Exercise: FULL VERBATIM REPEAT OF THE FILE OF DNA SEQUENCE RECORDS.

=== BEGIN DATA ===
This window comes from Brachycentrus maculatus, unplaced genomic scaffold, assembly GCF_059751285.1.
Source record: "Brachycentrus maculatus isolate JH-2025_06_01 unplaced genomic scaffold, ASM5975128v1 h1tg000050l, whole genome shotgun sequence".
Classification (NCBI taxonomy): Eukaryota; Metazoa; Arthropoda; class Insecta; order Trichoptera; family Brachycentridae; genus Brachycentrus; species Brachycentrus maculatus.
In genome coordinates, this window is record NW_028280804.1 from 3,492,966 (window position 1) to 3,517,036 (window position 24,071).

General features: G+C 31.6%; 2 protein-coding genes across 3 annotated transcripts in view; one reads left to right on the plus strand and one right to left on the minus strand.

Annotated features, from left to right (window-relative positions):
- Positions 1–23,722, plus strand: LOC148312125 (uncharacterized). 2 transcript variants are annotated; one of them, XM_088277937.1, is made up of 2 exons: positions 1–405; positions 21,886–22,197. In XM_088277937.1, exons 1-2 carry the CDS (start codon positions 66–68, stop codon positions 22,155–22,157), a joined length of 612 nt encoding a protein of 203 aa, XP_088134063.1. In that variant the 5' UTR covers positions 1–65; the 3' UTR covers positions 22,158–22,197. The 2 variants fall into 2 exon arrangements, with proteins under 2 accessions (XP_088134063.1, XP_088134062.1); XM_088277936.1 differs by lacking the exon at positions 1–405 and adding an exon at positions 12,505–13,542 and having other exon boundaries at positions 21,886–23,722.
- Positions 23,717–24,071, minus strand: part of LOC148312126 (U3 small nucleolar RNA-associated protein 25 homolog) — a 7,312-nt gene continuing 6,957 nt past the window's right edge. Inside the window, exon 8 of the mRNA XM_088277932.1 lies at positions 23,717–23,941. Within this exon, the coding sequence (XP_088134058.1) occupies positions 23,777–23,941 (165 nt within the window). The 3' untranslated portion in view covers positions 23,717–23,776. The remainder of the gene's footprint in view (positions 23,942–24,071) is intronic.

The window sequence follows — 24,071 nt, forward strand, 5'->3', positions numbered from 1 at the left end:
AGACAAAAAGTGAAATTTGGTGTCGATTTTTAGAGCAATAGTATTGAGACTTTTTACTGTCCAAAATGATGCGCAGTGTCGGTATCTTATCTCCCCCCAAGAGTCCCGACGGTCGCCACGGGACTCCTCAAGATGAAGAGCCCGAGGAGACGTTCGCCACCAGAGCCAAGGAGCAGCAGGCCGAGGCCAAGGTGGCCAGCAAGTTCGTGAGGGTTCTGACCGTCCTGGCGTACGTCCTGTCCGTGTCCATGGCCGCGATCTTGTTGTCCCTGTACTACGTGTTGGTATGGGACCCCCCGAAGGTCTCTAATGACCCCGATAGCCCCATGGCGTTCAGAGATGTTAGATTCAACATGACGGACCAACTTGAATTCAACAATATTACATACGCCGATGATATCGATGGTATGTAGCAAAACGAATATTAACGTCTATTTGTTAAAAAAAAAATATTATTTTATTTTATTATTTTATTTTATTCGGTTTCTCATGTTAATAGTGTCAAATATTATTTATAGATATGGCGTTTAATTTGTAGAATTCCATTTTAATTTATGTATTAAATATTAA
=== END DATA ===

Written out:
This window comes from Brachycentrus maculatus, unplaced genomic scaffold, assembly GCF_059751285.1.
Source record: "Brachycentrus maculatus isolate JH-2025_06_01 unplaced genomic scaffold, ASM5975128v1 h1tg000050l, whole genome shotgun sequence".
Classification (NCBI taxonomy): Eukaryota; Metazoa; Arthropoda; class Insecta; order Trichoptera; family Brachycentridae; genus Brachycentrus; species Brachycentrus maculatus.
In genome coordinates, this window is record NW_028280804.1 from 3,492,966 (window position 1) to 3,517,036 (window position 24,071).

General features: G+C 31.6%; 2 protein-coding genes across 3 annotated transcripts in view; one reads left to right on the plus strand and one right to left on the minus strand.

Annotated features, from left to right (window-relative positions):
- Positions 1–23,722, plus strand: LOC148312125 (uncharacterized). 2 transcript variants are annotated; one of them, XM_088277937.1, is made up of 2 exons: positions 1–405; positions 21,886–22,197. In XM_088277937.1, exons 1-2 carry the CDS (start codon positions 66–68, stop codon positions 22,155–22,157), a joined length of 612 nt encoding a protein of 203 aa, XP_088134063.1. In that variant the 5' UTR covers positions 1–65; the 3' UTR covers positions 22,158–22,197. The 2 variants fall into 2 exon arrangements, with proteins under 2 accessions (XP_088134063.1, XP_088134062.1); XM_088277936.1 differs by lacking the exon at positions 1–405 and adding an exon at positions 12,505–13,542 and having other exon boundaries at positions 21,886–23,722.
- Positions 23,717–24,071, minus strand: part of LOC148312126 (U3 small nucleolar RNA-associated protein 25 homolog) — a 7,312-nt gene continuing 6,957 nt past the window's right edge. Inside the window, exon 8 of the mRNA XM_088277932.1 lies at positions 23,717–23,941. Within this exon, the coding sequence (XP_088134058.1) occupies positions 23,777–23,941 (165 nt within the window). The 3' untranslated portion in view covers positions 23,717–23,776. The remainder of the gene's footprint in view (positions 23,942–24,071) is intronic.

The window sequence follows — 24,071 nt, forward strand, 5'->3', positions numbered from 1 at the left end:
AGACAAAAAGTGAAATTTGGTGTCGATTTTTAGAGCAATAGTATTGAGACTTTTTACTGTCCAAAATGATGCGCAGTGTCGGTATCTTATCTCCCCCCAAGAGTCCCGACGGTCGCCACGGGACTCCTCAAGATGAAGAGCCCGAGGAGACGTTCGCCACCAGAGCCAAGGAGCAGCAGGCCGAGGCCAAGGTGGCCAGCAAGTTCGTGAGGGTTCTGACCGTCCTGGCGTACGTCCTGTCCGTGTCCATGGCCGCGATCTTGTTGTCCCTGTACTACGTGTTGGTATGGGACCCCCCGAAGGTCTCTAATGACCCCGATAGCCCCATGGCGTTCAGAGATGTTAGATTCAACATGACGGACCAACTTGAATTCAACAATATTACATACGCCGATGATATCGATGGTATGTAGCAAAACGAATATTAACGTCTATTTGTTAAAAAAAAAATATTATTTTATTTTATTATTTTATTTTATTCGGTTTCTCATGTTAATAGTGTCAAATATTATTTATAGATATGGCGTTTAATTTGTAGAATTCCATTTTAATTTATGTATTAAATATTAA